Russian Jews react to ‘Russian Dolls’ as mainstream America gets glimpse of Botoxed immigrant stereotype.
Is it good for the Russian Jews?
Or, put another way, what are the good people of Peoria (or pick another unpretentious heartland town) to make of the bling and Botox and bottle-blondeness so garishly on display in Brighton Beach?
Those are the questions buzzing around Brooklyn’s Russian epicenter this week in the wake of last week’s debut of “Russian Dolls,” the new Lifetime TV reality show set in the glamorous nightclubs and opulent bathhouses of Brighton Beach.
Last November scores of community activists and elected officials sent a letter of protest to Lifetime complaining about advance reports indicating that the show would be a vodka-soaked copy of MTV’s stereotype-drenched “Jersey Shore.” They argued “Russian Dolls” would damage the reputation of the Russian-speaking community in the way that Italian-Americans feel Snooki and company have hurt their image.
Representatives of Lifetime subsequently played down the “Jersey Shore” comparisons that they had trumpeted in the casting calls; they stressed instead that “Russian Dolls” would be a more nuanced production focusing on intergenerational relations in the Russian-speaking community.
Yet after the Aug. 11 airing of the show’s first episode, many community activists and everyday Russians on the Brighton Beach boardwalk are again speaking out against the show. “Russian Dolls” chronicles the doings of a posse of (how shall we say?) bimboesque Russian-speaking women ranging in age from early 20s to mid-50s, whose main interests appear to be enjoying la dolce vita in clubs like Rasputin and treating themselves to frequent treatments of cosmetic surgery.
The protesters contend that the show’s first episode played into the worst stereotypes of the Russian community — of being relentlessly materialistic and hedonistic.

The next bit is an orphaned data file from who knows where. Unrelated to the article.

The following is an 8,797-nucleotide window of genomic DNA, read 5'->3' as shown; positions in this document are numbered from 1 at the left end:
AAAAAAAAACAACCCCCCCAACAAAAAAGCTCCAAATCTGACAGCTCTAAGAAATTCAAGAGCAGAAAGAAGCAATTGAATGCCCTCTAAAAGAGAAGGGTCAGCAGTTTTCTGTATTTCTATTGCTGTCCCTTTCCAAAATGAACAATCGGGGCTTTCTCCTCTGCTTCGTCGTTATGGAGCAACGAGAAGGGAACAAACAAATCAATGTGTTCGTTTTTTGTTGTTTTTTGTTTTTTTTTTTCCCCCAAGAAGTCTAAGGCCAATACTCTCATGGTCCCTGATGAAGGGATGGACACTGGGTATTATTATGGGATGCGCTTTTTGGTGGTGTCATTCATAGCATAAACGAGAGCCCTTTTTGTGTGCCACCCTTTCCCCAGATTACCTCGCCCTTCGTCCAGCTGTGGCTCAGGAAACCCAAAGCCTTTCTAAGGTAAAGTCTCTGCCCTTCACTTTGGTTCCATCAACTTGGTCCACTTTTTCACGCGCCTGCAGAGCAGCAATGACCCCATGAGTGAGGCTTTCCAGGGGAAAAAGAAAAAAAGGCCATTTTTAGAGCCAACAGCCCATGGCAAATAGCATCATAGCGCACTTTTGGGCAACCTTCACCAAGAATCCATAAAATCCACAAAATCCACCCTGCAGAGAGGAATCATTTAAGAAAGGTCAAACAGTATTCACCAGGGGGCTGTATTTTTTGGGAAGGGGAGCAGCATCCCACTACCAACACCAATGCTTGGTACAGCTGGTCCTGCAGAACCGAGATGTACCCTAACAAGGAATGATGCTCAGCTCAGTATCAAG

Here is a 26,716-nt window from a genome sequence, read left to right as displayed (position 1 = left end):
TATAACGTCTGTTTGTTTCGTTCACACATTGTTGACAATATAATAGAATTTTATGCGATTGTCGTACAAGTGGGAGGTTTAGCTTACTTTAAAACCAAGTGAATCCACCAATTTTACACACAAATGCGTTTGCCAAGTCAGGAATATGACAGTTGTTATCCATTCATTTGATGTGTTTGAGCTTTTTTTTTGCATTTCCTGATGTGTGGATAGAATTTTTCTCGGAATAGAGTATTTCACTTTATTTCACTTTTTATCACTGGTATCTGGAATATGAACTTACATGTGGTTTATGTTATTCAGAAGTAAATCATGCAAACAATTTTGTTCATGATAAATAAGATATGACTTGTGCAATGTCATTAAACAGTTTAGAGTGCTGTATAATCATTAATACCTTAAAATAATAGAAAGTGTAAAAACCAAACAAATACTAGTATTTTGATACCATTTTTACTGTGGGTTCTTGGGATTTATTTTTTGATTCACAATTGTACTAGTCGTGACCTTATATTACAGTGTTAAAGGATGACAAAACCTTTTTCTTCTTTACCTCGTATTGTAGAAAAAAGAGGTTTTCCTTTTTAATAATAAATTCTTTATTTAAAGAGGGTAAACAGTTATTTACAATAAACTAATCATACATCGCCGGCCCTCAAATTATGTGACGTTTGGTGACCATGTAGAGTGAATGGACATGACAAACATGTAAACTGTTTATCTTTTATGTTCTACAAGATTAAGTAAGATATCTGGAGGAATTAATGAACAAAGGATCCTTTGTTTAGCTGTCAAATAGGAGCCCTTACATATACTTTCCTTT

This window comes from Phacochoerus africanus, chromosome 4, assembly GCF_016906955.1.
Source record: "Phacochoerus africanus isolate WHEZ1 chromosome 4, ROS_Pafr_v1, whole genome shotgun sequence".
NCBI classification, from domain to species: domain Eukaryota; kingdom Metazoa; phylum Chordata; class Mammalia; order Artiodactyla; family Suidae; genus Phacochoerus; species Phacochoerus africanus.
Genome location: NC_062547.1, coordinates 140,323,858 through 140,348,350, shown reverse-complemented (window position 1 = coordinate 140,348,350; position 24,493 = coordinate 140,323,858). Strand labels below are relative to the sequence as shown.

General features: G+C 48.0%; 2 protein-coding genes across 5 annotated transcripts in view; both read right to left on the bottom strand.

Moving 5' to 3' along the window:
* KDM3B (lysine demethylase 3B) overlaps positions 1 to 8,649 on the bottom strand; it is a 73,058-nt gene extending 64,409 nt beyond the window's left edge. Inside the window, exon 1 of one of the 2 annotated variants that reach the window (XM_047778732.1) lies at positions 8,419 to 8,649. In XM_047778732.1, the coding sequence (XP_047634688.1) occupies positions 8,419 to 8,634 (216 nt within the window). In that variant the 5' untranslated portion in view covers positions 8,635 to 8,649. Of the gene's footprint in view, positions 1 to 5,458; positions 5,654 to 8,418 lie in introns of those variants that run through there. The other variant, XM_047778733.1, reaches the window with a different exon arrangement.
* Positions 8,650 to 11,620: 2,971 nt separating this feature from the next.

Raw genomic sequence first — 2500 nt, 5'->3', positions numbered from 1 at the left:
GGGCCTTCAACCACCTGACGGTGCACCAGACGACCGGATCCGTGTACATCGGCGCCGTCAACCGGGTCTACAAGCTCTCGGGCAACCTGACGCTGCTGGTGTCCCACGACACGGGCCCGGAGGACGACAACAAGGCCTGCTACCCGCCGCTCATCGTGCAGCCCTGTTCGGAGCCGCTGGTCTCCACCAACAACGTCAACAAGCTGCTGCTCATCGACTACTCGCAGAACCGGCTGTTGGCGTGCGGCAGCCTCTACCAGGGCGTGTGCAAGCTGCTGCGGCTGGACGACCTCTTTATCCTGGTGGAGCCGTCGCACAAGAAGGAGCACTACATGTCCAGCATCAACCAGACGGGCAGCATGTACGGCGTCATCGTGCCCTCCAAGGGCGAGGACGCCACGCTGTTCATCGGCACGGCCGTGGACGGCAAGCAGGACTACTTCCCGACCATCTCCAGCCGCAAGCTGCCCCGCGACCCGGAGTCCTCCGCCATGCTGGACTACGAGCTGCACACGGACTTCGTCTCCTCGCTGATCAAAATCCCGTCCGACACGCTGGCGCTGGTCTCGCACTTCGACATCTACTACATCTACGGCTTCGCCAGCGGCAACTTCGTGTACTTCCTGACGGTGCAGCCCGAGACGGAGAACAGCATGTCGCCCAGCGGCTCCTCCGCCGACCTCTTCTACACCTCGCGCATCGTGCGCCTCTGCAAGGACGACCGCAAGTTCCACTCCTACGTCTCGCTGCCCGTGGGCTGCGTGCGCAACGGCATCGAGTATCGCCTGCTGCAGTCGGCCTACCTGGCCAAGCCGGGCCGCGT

Yet others, including one of the creators of the show and several of its stars, are calling on the critics to lighten up. They contend that celebration of wealth and status is indeed part of the fabric of the community. And that while “Russian Dolls” may never be mentioned alongside “War and Peace,” it has brought the Russian-speaking community for the first time into the consciousness of mainstream America.
Alina Dizik, a freelance writer, who together with Elina Miller is half of a team of Russian-born Jewish women in their late 20s who immigrated to the U.S. as children, sold Lifetime on the concept of “a reality show about Russian-speaking immigrants”; today the two women serve as co-executive producers of the program.
“We are pleased with the end product,” Dizik said. “Not even those who are critical of the show argue that what we show in ‘Russian Dolls’ doesn’t happen in the community. They just say that is not all that happens. But this show is meant as entertainment and as a chance to get a glimpse into the lives of members of an immigrant community who are American without having yet become fully American.”
“If you want Tolstoy or Dostoyevsky, watch the History Channel, but if you want good entertainment, check out ‘Russian Dolls,’” said Michael Levitis, the 34-year-old owner of Rasputin, Brighton Beach’s swankiest nightclub, where many of the show’s scenes take place. His 56-year-old mother, Eva, and 34-year-old wife Marina are among the main characters featured in the show.
“We are proud that the show has raised awareness of the community to the national and international level,” said Levitis, interviewed with his mother and wife in his ultra-modern Manhattan Beach mansion. “The publicity generated by the show will lead many non-Russians to check out what is going on in Brighton Beach, and that will be good for Rasputin and for many other businesses in the community.”
For her part, Eva Levitis — a bleached blonde with wavy hair who looks at least 20 years younger than her age, and who stood out in the first episode for winning a Baushka (grandma) talent contest in which she performed an undulating dance in a skimpy outfit — believes that she, her son and daughter-in-law can serve as “role models” for the community.
“My family started out on welfare when we first arrived here in 1988, but we worked very hard and climbed the corporate ladder, and now live an exciting life filled with colorful people,” she said. As for her sexy dance in “Russian Dolls,” Eva said, “In Russia, you were always being judged, but in America we are supposed to be free to express ourselves. That is what I am doing at this point in my life. I have absolutely nothing to hide.”
Ari Kagan, a Russian-language journalist and political activist, who narrowly lost a race for New York State Assembly in 2006, has a very different perspective.
Asked whether he considers the Levitis family (Michael Levitis was given three years probation and a $15,000 fine earlier this month after pleading guilty to lying to FBI agents about a matter concerning state Sen. Carl Kruger) to be role models for the community, Kagan responded, “Not even close.”